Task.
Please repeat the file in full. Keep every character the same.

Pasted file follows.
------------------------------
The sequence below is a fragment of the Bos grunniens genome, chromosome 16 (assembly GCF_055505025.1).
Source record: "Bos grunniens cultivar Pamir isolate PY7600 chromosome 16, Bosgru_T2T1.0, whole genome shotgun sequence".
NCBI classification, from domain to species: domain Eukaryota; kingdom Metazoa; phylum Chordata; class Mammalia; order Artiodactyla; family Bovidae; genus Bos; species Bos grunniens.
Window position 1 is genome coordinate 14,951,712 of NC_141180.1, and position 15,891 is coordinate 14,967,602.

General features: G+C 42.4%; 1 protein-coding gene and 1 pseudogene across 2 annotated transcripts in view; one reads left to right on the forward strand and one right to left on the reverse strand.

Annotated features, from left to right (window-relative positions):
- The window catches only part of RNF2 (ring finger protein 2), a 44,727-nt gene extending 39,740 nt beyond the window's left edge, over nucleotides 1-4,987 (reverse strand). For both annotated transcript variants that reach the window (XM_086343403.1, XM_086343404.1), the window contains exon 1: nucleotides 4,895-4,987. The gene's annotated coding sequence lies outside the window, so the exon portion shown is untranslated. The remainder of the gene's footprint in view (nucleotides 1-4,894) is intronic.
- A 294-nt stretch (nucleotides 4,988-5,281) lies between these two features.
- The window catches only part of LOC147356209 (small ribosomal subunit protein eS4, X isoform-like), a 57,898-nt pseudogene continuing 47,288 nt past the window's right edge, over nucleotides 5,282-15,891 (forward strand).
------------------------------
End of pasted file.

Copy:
The sequence below is a fragment of the Bos grunniens genome, chromosome 16 (assembly GCF_055505025.1).
Source record: "Bos grunniens cultivar Pamir isolate PY7600 chromosome 16, Bosgru_T2T1.0, whole genome shotgun sequence".
NCBI classification, from domain to species: domain Eukaryota; kingdom Metazoa; phylum Chordata; class Mammalia; order Artiodactyla; family Bovidae; genus Bos; species Bos grunniens.
Window position 1 is genome coordinate 14,951,712 of NC_141180.1, and position 15,891 is coordinate 14,967,602.

General features: G+C 42.4%; 1 protein-coding gene and 1 pseudogene across 2 annotated transcripts in view; one reads left to right on the forward strand and one right to left on the reverse strand.

Annotated features, from left to right (window-relative positions):
- The window catches only part of RNF2 (ring finger protein 2), a 44,727-nt gene extending 39,740 nt beyond the window's left edge, over nucleotides 1-4,987 (reverse strand). For both annotated transcript variants that reach the window (XM_086343403.1, XM_086343404.1), the window contains exon 1: nucleotides 4,895-4,987. The gene's annotated coding sequence lies outside the window, so the exon portion shown is untranslated. The remainder of the gene's footprint in view (nucleotides 1-4,894) is intronic.
- A 294-nt stretch (nucleotides 4,988-5,281) lies between these two features.
- The window catches only part of LOC147356209 (small ribosomal subunit protein eS4, X isoform-like), a 57,898-nt pseudogene continuing 47,288 nt past the window's right edge, over nucleotides 5,282-15,891 (forward strand).